In The Double you take the role of a football manager, at the beginning of his contract with
a third division team. From this lowly position the player has to become as successful as
possible, either by building up his team and winning promotion or by becoming manager of
one of the top first division clubs.
The program encompasses many aspects of a manager's job and the player has to select the
team for each match played, make administrative and financial decisions including transfers,
crowd control and staff wages. A system of menus and sub-menus is used to make the selections.
This also allows the player to view statistics including the league tables, fixtures and
results for all three divisions, current team selected, injury and scout reports and the
financial situation of the club.
When the team has been picked and the rest of the week's business sorted out, you can watch
a simulation of its fixtures (or select another fixture if you wish to see how other teams are
faring). The match is played over a scrolling pitch and takes about fifteen minutes to play.
All twenty-two players play an active part in the game and there is a running commentary
to tell you who's 'on the ball'. When the match has finished, the results and attendance figures
for each of the day's matches are printed out, and the program returns to the main menu where
the week's decisions and problems can be tackled afresh.
This all looks fine on paper, but unfortunelately The Double has a rather large block over
which it stumbles and falls - the speed at which it operates. The program is so slow at making
decisions it's ridiculous. For example, when you've selected your team, the program selects
eleven players for each of the other teams in the league, taking about a second or so to select
Next comes the match itself, and this is snail city. Twenty-two inept and badly deformed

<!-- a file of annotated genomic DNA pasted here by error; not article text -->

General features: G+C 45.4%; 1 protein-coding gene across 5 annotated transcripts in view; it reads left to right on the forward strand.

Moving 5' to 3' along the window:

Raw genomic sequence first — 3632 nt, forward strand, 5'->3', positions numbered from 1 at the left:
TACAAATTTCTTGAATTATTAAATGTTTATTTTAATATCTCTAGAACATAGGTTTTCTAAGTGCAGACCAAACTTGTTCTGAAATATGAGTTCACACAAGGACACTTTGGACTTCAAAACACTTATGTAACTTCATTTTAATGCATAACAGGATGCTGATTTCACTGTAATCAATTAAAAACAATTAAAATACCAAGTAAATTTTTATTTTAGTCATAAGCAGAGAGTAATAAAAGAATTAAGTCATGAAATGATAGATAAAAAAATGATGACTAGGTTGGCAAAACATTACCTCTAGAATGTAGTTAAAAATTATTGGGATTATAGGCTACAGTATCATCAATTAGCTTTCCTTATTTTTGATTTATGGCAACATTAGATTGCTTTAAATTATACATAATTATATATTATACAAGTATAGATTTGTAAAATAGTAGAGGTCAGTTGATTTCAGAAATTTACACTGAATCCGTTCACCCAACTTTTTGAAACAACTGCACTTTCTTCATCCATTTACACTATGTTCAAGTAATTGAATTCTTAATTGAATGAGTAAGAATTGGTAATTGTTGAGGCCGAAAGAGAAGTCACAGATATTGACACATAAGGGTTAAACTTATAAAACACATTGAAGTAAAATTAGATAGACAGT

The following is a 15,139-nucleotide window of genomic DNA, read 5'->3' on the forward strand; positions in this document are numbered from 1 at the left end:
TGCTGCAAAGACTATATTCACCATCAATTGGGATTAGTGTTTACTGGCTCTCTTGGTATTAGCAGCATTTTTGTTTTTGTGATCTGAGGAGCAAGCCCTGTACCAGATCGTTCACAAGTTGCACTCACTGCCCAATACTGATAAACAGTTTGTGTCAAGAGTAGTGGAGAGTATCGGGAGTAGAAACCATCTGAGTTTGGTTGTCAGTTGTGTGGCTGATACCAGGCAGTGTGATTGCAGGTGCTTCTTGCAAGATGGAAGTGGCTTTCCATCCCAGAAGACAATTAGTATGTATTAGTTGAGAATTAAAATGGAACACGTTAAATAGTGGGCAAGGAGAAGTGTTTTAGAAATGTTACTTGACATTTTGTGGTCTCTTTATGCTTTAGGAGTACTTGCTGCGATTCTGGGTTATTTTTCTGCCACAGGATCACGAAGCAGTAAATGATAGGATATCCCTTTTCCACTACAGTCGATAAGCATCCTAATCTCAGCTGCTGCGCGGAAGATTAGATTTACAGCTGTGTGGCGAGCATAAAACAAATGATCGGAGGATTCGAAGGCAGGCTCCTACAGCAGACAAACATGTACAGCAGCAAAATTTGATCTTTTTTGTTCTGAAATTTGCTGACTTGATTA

UDG players wearing lead boots shuffle over a crudely drawn pitch seemingly covered in tar. The
screen takes about half a second to update and it's difficult not to turn off the Commodore
when you realise you've got to sit through fifteen minutes of this travesty.
Luckily you can opt to go straight through to the results screen without having the torture
of sitting through a mtch, but there' little consolation when you find out it takes ten seconds
to print out one ruddy result. That makes a grand totbal of seven minutes waiting time until
all results are sorted through, and that doesn't include the unnecessarily long attendance list
which us printed out afterwards.
After sitting through this tortouos rigmarole twice, I felt an incredibly strong urge
to put my foot through the TV screen. It's a bit of a shame really because if it wasn't for the
unbelievably slow speed I'd thorougly recommend the program - there are loads of options and
just about all aspects of the managerial role have been included.
However, the sluggish speed clinically removes every last ounce of enjoyment, making it
incredibnly tedious and frustrating to play. If you want a good strategy game then
buy Football Manager, it's several leagues above this.